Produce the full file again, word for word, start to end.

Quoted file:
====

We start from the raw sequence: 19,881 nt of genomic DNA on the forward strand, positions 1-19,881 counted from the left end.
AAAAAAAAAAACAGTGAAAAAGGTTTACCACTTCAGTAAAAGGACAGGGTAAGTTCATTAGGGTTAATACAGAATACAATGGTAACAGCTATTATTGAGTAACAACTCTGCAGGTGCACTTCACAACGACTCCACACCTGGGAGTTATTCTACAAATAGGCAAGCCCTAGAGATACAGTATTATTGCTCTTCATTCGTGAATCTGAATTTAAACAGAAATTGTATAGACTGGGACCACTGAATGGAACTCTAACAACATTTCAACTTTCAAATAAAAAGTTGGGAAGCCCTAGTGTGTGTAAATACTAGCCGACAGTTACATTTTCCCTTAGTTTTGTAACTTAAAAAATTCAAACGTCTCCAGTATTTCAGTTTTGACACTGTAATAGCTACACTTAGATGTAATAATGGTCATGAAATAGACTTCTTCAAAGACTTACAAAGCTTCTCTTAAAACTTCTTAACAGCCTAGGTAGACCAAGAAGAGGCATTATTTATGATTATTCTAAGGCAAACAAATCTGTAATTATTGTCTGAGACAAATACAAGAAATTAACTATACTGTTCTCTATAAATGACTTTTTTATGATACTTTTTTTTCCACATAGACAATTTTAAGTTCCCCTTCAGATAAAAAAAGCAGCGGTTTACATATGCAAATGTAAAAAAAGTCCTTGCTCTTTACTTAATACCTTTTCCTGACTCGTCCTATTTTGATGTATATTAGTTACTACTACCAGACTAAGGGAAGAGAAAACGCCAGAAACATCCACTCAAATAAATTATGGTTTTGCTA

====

We start from the raw sequence: 19,881 nt of genomic DNA on the forward strand, positions 1-19,881 counted from the left end.
AAAAAAAAAAACAGTGAAAAAGGTTTACCACTTCAGTAAAAGGACAGGGTAAGTTCATTAGGGTTAATACAGAATACAATGGTAACAGCTATTATTGAGTAACAACTCTGCAGGTGCACTTCACAACGACTCCACACCTGGGAGTTATTCTACAAATAGGCAAGCCCTAGAGATACAGTATTATTGCTCTTCATTCGTGAATCTGAATTTAAACAGAAATTGTATAGACTGGGACCACTGAATGGAACTCTAACAACATTTCAACTTTCAAATAAAAAGTTGGGAAGCCCTAGTGTGTGTAAATACTAGCCGACAGTTACATTTTCCCTTAGTTTTGTAACTTAAAAAATTCAAACGTCTCCAGTATTTCAGTTTTGACACTGTAATAGCTACACTTAGATGTAATAATGGTCATGAAATAGACTTCTTCAAAGACTTACAAAGCTTCTCTTAAAACTTCTTAACAGCCTAGGTAGACCAAGAAGAGGCATTATTTATGATTATTCTAAGGCAAACAAATCTGTAATTATTGTCTGAGACAAATACAAGAAATTAACTATACTGTTCTCTATAAATGACTTTTTTATGATACTTTTTTTTCCACATAGACAATTTTAAGTTCCCCTTCAGATAAAAAAAGCAGCGGTTTACATATGCAAATGTAAAAAAAGTCCTTGCTCTTTACTTAATACCTTTTCCTGACTCGTCCTATTTTGATGTATATTAGTTACTACTACCAGACTAAGGGAAGAGAAAACGCCAGAAACATCCACTCAAATAAATTATGGTTTTGCTA